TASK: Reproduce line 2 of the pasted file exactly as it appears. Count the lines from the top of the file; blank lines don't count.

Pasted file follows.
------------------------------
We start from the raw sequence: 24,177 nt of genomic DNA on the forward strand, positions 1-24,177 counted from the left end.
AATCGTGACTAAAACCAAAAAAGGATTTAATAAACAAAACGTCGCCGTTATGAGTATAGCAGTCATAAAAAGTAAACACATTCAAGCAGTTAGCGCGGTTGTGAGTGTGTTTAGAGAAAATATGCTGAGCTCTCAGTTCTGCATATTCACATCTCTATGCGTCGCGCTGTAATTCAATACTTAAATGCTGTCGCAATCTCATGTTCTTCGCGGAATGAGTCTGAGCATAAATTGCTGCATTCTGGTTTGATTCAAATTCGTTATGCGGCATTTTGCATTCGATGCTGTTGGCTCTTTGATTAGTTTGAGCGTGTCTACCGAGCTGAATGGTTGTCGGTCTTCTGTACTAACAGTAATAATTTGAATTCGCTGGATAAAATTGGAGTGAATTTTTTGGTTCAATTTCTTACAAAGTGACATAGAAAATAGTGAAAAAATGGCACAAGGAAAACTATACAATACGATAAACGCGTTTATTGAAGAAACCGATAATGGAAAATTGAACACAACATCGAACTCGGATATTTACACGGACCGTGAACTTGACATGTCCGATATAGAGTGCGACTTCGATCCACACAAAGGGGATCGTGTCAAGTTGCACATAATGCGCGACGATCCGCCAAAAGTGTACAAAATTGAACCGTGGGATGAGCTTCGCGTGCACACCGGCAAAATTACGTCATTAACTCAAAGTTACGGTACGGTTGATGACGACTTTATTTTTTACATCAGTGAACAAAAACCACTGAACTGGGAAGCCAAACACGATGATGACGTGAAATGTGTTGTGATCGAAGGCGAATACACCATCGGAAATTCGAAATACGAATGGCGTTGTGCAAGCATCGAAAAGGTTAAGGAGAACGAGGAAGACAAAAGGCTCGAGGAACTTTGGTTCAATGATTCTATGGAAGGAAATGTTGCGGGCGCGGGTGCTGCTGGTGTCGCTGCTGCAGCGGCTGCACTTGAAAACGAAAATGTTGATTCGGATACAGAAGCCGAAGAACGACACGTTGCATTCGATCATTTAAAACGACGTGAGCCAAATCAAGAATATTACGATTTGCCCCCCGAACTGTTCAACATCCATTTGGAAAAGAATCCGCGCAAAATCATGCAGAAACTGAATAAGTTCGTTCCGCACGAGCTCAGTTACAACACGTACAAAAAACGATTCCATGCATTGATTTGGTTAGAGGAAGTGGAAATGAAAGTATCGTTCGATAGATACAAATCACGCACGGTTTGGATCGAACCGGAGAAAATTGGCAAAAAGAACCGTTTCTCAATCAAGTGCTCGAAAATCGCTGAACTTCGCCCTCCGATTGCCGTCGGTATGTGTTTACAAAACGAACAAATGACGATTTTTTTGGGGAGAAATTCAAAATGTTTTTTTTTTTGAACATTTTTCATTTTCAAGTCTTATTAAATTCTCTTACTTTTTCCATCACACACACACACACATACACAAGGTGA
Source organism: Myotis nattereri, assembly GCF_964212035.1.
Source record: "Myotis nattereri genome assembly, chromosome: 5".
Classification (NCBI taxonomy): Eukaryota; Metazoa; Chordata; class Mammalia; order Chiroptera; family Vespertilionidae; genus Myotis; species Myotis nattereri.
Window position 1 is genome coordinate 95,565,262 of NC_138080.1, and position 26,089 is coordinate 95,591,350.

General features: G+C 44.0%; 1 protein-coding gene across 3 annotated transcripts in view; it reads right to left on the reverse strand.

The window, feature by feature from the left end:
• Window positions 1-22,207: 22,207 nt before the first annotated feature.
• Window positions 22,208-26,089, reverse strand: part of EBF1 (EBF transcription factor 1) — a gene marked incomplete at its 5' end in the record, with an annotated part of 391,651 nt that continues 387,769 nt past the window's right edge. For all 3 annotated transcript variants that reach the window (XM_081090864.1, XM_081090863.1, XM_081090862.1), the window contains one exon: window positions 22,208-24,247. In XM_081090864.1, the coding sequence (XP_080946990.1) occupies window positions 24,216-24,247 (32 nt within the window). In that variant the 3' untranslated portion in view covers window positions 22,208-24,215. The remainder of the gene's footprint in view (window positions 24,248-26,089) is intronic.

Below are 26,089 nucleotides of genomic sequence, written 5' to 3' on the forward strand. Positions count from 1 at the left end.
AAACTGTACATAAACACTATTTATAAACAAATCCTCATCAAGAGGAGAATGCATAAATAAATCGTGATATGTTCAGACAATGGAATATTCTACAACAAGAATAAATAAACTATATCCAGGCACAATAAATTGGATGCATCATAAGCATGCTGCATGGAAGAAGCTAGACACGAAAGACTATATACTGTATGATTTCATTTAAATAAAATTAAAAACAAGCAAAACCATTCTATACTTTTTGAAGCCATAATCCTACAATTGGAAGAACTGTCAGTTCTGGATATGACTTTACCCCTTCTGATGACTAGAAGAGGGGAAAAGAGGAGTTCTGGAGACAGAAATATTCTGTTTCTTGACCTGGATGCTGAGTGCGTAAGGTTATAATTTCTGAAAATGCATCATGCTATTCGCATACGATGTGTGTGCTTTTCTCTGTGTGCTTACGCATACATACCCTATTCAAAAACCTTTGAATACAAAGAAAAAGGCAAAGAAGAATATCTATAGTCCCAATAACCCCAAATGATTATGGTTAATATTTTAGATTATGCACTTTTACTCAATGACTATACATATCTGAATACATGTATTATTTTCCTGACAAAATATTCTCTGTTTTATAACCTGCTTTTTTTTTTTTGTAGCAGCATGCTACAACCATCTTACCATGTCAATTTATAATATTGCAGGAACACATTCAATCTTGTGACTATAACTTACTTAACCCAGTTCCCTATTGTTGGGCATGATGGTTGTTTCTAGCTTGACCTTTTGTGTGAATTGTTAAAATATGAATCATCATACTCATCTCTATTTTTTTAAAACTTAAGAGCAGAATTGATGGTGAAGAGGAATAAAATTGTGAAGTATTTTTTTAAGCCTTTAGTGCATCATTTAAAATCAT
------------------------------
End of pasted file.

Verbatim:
AATCGTGACTAAAACCAAAAAAGGATTTAATAAACAAAACGTCGCCGTTATGAGTATAGCAGTCATAAAAAGTAAACACATTCAAGCAGTTAGCGCGGTTGTGAGTGTGTTTAGAGAAAATATGCTGAGCTCTCAGTTCTGCATATTCACATCTCTATGCGTCGCGCTGTAATTCAATACTTAAATGCTGTCGCAATCTCATGTTCTTCGCGGAATGAGTCTGAGCATAAATTGCTGCATTCTGGTTTGATTCAAATTCGTTATGCGGCATTTTGCATTCGATGCTGTTGGCTCTTTGATTAGTTTGAGCGTGTCTACCGAGCTGAATGGTTGTCGGTCTTCTGTACTAACAGTAATAATTTGAATTCGCTGGATAAAATTGGAGTGAATTTTTTGGTTCAATTTCTTACAAAGTGACATAGAAAATAGTGAAAAAATGGCACAAGGAAAACTATACAATACGATAAACGCGTTTATTGAAGAAACCGATAATGGAAAATTGAACACAACATCGAACTCGGATATTTACACGGACCGTGAACTTGACATGTCCGATATAGAGTGCGACTTCGATCCACACAAAGGGGATCGTGTCAAGTTGCACATAATGCGCGACGATCCGCCAAAAGTGTACAAAATTGAACCGTGGGATGAGCTTCGCGTGCACACCGGCAAAATTACGTCATTAACTCAAAGTTACGGTACGGTTGATGACGACTTTATTTTTTACATCAGTGAACAAAAACCACTGAACTGGGAAGCCAAACACGATGATGACGTGAAATGTGTTGTGATCGAAGGCGAATACACCATCGGAAATTCGAAATACGAATGGCGTTGTGCAAGCATCGAAAAGGTTAAGGAGAACGAGGAAGACAAAAGGCTCGAGGAACTTTGGTTCAATGATTCTATGGAAGGAAATGTTGCGGGCGCGGGTGCTGCTGGTGTCGCTGCTGCAGCGGCTGCACTTGAAAACGAAAATGTTGATTCGGATACAGAAGCCGAAGAACGACACGTTGCATTCGATCATTTAAAACGACGTGAGCCAAATCAAGAATATTACGATTTGCCCCCCGAACTGTTCAACATCCATTTGGAAAAGAATCCGCGCAAAATCATGCAGAAACTGAATAAGTTCGTTCCGCACGAGCTCAGTTACAACACGTACAAAAAACGATTCCATGCATTGATTTGGTTAGAGGAAGTGGAAATGAAAGTATCGTTCGATAGATACAAATCACGCACGGTTTGGATCGAACCGGAGAAAATTGGCAAAAAGAACCGTTTCTCAATCAAGTGCTCGAAAATCGCTGAACTTCGCCCTCCGATTGCCGTCGGTATGTGTTTACAAAACGAACAAATGACGATTTTTTTGGGGAGAAATTCAAAATGTTTTTTTTTTTGAACATTTTTCATTTTCAAGTCTTATTAAATTCTCTTACTTTTTCCATCACACACACACACACATACACAAGGTGA